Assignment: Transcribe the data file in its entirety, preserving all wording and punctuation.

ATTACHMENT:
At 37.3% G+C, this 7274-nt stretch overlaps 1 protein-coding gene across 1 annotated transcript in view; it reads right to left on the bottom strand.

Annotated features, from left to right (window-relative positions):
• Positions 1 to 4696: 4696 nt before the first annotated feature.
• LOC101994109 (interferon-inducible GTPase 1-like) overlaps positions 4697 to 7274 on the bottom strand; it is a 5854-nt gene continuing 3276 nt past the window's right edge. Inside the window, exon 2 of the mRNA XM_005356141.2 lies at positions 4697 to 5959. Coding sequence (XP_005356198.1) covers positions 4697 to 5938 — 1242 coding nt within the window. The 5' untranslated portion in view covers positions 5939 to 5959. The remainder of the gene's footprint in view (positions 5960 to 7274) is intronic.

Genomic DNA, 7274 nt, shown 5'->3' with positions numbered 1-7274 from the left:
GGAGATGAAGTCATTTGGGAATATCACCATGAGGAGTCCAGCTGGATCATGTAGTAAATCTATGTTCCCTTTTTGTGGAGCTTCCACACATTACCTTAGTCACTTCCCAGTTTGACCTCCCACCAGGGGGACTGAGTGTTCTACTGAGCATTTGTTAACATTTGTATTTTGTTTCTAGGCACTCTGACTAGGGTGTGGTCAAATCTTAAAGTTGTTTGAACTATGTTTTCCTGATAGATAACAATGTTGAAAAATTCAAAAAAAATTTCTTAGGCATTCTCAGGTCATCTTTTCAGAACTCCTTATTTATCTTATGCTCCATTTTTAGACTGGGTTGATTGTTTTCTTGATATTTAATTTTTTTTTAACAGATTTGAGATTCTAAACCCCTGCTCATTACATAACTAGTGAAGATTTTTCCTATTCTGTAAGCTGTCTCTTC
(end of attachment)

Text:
At 37.3% G+C, this 7274-nt stretch overlaps 1 protein-coding gene across 1 annotated transcript in view; it reads right to left on the bottom strand.

Annotated features, from left to right (window-relative positions):
• Positions 1 to 4696: 4696 nt before the first annotated feature.
• LOC101994109 (interferon-inducible GTPase 1-like) overlaps positions 4697 to 7274 on the bottom strand; it is a 5854-nt gene continuing 3276 nt past the window's right edge. Inside the window, exon 2 of the mRNA XM_005356141.2 lies at positions 4697 to 5959. Coding sequence (XP_005356198.1) covers positions 4697 to 5938 — 1242 coding nt within the window. The 5' untranslated portion in view covers positions 5939 to 5959. The remainder of the gene's footprint in view (positions 5960 to 7274) is intronic.

Genomic DNA, 7274 nt, shown 5'->3' with positions numbered 1-7274 from the left:
GGAGATGAAGTCATTTGGGAATATCACCATGAGGAGTCCAGCTGGATCATGTAGTAAATCTATGTTCCCTTTTTGTGGAGCTTCCACACATTACCTTAGTCACTTCCCAGTTTGACCTCCCACCAGGGGGACTGAGTGTTCTACTGAGCATTTGTTAACATTTGTATTTTGTTTCTAGGCACTCTGACTAGGGTGTGGTCAAATCTTAAAGTTGTTTGAACTATGTTTTCCTGATAGATAACAATGTTGAAAAATTCAAAAAAAATTTCTTAGGCATTCTCAGGTCATCTTTTCAGAACTCCTTATTTATCTTATGCTCCATTTTTAGACTGGGTTGATTGTTTTCTTGATATTTAATTTTTTTTTAACAGATTTGAGATTCTAAACCCCTGCTCATTACATAACTAGTGAAGATTTTTCCTATTCTGTAAGCTGTCTCTTC